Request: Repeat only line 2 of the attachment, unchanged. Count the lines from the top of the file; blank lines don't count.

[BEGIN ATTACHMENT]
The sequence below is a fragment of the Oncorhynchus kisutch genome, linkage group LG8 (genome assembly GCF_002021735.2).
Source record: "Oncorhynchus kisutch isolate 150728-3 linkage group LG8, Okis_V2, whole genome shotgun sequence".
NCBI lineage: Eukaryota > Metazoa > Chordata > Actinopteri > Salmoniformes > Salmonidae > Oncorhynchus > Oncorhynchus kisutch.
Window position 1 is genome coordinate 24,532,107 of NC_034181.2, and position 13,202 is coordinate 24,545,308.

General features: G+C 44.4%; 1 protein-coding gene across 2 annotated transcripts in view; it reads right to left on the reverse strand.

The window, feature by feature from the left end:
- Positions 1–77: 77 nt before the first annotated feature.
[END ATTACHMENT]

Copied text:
Source record: "Oncorhynchus kisutch isolate 150728-3 linkage group LG8, Okis_V2, whole genome shotgun sequence".